OS X botnet: disaster or speed bump?

OS X botnet: disaster or speed bump?

Summary: The infection of more than 600,000 Macs by Flashback highlights the fact that all software contains bugs, even Apple's. But will this destroy OS X's reputation as a safe platform?

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The infection of more than 600,000 Macs by Flashback highlights the fact that all software contains bugs, even Apple's. But will this destroy OS X's reputation as a safe platform?

The technical details of this attack are only just beginning to emerge. Russian security vendor Dr.Web announced its discovery of the Flashback botnet just before analysts and the media took their Easter holidays.

What we do know is that the attackers exploited a vulnerability in Apple's version of the Java programming language that had been patched in Oracle's mainstream version back in February. Was Apple too slow to respond? What does this say about the reality of Apple's commitment to security — as opposed to the PR spin?

Microsoft learned about operating security the hard way, and has made steady improvements to Windows over the last decade. Is it now Apple's turn to face an unpleasant truth?

In this post-Easter Tuesday edition of the Patch Monday podcast, we discuss these issues with Chris Gatford, director of penetration testing firm Hacklabs, and applications architect Benno Rice.

To leave an audio comment on the program, Skype to stilgherrian, or phone Sydney 02 8011 3733.

Running time: 25 minutes, 06 seconds

Topics: Apple, Microsoft, Security

About

Stilgherrian is a freelance journalist, commentator and podcaster interested in big-picture internet issues, especially security, cybercrime and hoovering up bulldust.

He studied computing science and linguistics before a wide-ranging media career and a stint at running an IT business. He can write iptables firewall rules, set a rabbit trap, clear a jam in an IBM model 026 card punch and mix a mean whiskey sour.

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5 comments
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  • In all fairness it's a Java hole, most users have Java disabled (I do). You also need to visit a compromised website in order to get infected which is not really a virus, it's more of a trojan.
    Apple were very quick with updates, can't say that about Microsoft.
    So apart from trying to bash Apple where are you trying to go with this?

    To recap: in order to get infected you have to visit an infected site and not have your updates up to date. How many websites have been infected? is ZD infected?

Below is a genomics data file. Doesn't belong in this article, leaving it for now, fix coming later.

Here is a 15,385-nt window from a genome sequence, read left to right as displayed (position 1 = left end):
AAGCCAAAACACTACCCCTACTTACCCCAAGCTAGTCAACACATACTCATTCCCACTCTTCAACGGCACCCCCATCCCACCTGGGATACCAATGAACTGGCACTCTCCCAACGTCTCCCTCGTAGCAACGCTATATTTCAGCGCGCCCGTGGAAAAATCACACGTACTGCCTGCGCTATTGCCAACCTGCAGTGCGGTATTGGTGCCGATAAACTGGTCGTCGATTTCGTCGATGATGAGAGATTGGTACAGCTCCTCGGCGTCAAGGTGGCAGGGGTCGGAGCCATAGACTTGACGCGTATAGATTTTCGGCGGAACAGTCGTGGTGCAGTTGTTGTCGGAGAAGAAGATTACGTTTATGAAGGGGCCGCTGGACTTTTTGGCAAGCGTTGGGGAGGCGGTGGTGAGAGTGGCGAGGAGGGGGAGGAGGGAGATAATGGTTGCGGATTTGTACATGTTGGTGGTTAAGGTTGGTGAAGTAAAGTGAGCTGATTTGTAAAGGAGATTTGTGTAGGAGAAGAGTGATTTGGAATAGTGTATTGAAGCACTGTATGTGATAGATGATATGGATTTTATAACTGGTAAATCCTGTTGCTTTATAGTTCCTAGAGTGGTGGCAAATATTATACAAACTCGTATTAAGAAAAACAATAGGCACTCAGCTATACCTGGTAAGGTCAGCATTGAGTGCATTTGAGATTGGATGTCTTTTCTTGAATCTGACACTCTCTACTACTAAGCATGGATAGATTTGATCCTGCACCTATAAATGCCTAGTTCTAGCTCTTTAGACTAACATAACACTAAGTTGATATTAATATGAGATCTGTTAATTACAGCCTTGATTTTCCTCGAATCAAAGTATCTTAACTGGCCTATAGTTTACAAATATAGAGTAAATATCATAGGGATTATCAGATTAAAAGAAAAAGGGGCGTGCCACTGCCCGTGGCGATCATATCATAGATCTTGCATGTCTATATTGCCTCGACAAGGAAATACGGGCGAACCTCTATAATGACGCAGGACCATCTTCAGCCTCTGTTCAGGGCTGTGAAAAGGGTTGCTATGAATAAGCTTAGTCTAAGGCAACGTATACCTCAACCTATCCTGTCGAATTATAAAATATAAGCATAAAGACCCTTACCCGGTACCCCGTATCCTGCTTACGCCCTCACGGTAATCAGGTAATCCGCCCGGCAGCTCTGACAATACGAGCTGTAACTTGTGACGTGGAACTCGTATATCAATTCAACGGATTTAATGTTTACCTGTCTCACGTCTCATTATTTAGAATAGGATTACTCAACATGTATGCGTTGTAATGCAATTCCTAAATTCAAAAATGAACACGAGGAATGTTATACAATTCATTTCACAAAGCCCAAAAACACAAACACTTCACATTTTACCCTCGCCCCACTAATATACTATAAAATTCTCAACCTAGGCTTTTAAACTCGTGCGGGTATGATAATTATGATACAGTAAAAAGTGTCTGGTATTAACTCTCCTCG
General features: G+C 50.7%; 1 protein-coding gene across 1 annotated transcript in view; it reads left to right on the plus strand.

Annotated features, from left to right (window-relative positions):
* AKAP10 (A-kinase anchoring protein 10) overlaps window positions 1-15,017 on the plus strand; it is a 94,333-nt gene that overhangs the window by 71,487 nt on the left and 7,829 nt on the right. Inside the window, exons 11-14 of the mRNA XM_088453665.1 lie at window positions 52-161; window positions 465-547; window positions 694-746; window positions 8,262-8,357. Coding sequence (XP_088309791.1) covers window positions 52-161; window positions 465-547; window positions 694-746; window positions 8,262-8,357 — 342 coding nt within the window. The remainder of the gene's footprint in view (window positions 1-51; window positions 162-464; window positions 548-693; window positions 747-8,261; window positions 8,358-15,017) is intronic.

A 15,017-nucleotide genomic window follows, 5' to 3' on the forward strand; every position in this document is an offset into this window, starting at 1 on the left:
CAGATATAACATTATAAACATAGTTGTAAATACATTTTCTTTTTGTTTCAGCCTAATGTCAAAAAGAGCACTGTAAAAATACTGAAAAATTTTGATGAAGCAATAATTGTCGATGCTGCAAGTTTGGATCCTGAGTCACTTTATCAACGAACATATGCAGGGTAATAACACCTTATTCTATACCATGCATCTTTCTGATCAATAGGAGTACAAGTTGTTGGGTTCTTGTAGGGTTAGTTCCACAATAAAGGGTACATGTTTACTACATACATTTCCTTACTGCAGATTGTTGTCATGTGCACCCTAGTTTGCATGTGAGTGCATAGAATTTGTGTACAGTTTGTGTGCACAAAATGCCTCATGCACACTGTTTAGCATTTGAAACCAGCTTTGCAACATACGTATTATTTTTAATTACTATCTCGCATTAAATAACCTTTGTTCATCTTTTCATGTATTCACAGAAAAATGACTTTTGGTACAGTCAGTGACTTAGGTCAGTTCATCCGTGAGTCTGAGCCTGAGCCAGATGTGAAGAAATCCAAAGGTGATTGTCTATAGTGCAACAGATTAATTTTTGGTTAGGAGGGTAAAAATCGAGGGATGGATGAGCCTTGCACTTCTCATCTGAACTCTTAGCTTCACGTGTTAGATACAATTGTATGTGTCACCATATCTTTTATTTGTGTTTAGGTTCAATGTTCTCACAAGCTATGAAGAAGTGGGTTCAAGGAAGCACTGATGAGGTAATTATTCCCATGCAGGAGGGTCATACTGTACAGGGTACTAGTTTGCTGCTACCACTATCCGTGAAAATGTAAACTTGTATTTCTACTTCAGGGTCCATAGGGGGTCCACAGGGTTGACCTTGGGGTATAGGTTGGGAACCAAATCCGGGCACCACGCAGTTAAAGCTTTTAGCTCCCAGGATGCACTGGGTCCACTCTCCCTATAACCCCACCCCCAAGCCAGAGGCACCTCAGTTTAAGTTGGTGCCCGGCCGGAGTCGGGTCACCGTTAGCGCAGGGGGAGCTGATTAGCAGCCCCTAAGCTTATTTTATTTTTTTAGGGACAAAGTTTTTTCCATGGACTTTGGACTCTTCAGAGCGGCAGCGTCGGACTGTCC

lavinius.petru
    • Watch out, Apple fan boy troll alert!

      FYI Microsoft patched this hole in February, Apple only just released a patch in April.

      http://www.zdnet.com.au/apple-patches-potential-malware-outbreak-339335315.htm

      Microsoft were very quick with updates, can't say that about Apple.

      There I fixed it for you.
      Jingles-8366c
    • I get the feeling lavinius.petru didn't actually listen to the podcast. I must admit, I do get quite frustrated when people don't take the time to listen to an episode before commenting.

      I'll just note in passing that equating a discussion that might not cast Apple in a completely positive light with "bashing Apple" is a bit shallow and juvenile before pointing out — as we did in the podcast — that Apple had forked Java and the problematic distribution was Apple's own. Oracle patched this vulnerability in February and, as Jingles (thank you) points out, so did Microsoft.

      Apple's regular update at the beginning of April didn't patch the vulnerability, and Apple only patched it when news of the botnet broke — so quickly that they must've had that patch ready to roll but didn't protect users... why?

      Of course lavinius.petru would have known all this — and also "where we are going with this" had they listened to the podcast.
      stilgherrian
  • 25 minute podcast? Can we get a text transcript? I'm more than happy to read, but life's too short to spend 25 minutes on a podcast. :)
    meski.oz@...
  • Wow!
    Apple just released security updates for Leopard, the first since Lion was released.
    Must be a real issue and more than a few devices impacted:

    Leopard Flashback Removal Security Update, http://support.apple.com/kb/DL1534

    Leopard Security Update 2012-003, http://support.apple.com/kb/DL1533
    gikku-2ce6c